The (Un)Importance of Inheritance
Transfers from parents—either in the form of gifts or inheritances—have received much attention as a source of inequality. This paper uses a 19-year panel of administrative data for the population of Norway to examine the share of the Total Inflows available to an individual (defined as the capitalized sum of net labor income, government transfers, and gifts and inheritances received over the period) accounted for by capitalized gifts and inheritances. Perhaps surprisingly, we find that gifts and inheritances represent a small share of Total Inflows; this is true across the distribution of Total Inflows, as well as at all levels of net wealth at a point in time. Gifts and inheritances are only an important source of income flows among those who have very wealthy parents. Additionally, gifts and inheritances have very little effect on the distribution of Total Inflows – when we do a counterfactual Total Inflows distribution with zero gifts and inheritances, it is not much different from the actual distribution. Our findings suggest that inheritance taxes may do little to mitigate the extreme wealth inequality in society.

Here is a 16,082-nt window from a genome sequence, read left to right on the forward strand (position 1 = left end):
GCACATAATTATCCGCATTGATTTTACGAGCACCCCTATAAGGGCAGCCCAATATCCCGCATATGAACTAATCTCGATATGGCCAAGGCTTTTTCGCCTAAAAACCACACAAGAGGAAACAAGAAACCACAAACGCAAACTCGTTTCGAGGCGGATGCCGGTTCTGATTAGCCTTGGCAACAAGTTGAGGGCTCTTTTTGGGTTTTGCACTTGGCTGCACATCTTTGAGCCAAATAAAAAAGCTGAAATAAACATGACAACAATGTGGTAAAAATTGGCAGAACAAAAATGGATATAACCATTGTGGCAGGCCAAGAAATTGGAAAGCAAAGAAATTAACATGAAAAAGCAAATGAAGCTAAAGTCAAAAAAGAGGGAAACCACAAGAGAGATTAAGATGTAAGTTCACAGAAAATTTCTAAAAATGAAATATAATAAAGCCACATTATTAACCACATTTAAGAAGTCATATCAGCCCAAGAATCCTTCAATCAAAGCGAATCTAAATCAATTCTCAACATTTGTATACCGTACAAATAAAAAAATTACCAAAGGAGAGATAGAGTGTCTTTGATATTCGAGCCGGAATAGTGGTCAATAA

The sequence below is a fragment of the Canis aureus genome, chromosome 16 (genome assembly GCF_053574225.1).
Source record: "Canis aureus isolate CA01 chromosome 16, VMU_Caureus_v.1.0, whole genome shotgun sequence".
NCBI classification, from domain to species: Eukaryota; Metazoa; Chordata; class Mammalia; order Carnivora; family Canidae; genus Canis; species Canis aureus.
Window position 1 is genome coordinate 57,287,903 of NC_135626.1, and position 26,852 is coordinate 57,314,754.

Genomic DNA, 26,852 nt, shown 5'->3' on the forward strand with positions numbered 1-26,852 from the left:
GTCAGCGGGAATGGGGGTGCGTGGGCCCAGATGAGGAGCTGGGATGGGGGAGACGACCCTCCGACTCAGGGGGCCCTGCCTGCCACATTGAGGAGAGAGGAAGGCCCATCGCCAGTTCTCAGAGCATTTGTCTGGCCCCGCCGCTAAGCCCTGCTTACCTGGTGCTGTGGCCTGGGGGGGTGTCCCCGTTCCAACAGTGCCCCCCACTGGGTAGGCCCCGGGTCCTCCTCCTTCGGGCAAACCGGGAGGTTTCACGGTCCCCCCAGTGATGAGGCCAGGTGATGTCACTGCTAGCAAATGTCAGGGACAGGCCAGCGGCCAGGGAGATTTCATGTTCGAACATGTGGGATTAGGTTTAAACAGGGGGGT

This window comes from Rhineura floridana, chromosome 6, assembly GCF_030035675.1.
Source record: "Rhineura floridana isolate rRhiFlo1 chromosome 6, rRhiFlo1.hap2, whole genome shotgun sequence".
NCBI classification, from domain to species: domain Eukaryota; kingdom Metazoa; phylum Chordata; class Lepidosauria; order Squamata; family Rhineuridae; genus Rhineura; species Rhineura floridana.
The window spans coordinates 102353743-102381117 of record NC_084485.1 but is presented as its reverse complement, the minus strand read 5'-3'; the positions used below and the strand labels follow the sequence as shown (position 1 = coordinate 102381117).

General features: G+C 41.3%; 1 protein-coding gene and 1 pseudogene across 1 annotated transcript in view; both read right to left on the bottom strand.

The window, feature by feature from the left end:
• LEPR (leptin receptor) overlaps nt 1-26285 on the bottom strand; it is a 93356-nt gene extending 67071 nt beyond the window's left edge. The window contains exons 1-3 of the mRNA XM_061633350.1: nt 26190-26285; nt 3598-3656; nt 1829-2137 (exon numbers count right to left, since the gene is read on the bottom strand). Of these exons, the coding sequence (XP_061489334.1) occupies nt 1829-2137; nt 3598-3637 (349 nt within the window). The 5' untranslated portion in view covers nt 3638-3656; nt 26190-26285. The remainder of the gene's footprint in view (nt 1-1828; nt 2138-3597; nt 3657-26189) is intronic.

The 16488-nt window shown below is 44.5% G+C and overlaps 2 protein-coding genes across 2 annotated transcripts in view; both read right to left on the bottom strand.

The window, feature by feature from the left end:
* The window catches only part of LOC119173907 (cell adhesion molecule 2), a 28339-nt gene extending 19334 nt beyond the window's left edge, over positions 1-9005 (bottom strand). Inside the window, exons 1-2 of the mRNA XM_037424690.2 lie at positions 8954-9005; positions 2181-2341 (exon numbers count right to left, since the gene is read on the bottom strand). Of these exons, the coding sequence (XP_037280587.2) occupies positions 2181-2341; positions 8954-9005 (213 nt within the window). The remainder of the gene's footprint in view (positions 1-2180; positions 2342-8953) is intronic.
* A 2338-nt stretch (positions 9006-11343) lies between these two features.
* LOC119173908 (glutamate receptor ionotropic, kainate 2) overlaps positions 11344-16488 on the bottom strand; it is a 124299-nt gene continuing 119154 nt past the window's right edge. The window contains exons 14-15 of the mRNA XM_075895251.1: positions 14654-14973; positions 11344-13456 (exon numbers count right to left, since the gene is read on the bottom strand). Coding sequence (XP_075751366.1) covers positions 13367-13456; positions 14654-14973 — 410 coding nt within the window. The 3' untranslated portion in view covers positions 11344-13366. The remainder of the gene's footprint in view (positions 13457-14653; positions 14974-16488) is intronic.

Some of the contents of the working paper “Where Does Wealth Come From?” (NBER Working Paper 28239) has been subsumed into this paper. This work was partially supported by the Research Council of Norway through its Centres of Excellence Scheme, FAIR project No 262675 and by the NORFACE DIAL grant 462-16-090. We thank seminar participants from Columbia Women’s Applied Micro Seminar, St. Andrews, USC, PSE, National University of Singapore, Harvard Business School NOM, Yale, and Mannheim for helpful suggestions. We also thank Doug Almond, Erik Hurst, Wojciech Kopczuk, Mikael Lindahl, Arash Nekoei, Thomas Piketty, Luis Bauluz, and David Seim for helpful discussions. Finally, we thank Bhargav Gopal for his excellent research assistance. The views expressed herein are those of the authors and do not necessarily reflect the views of the National Bureau of Economic Research.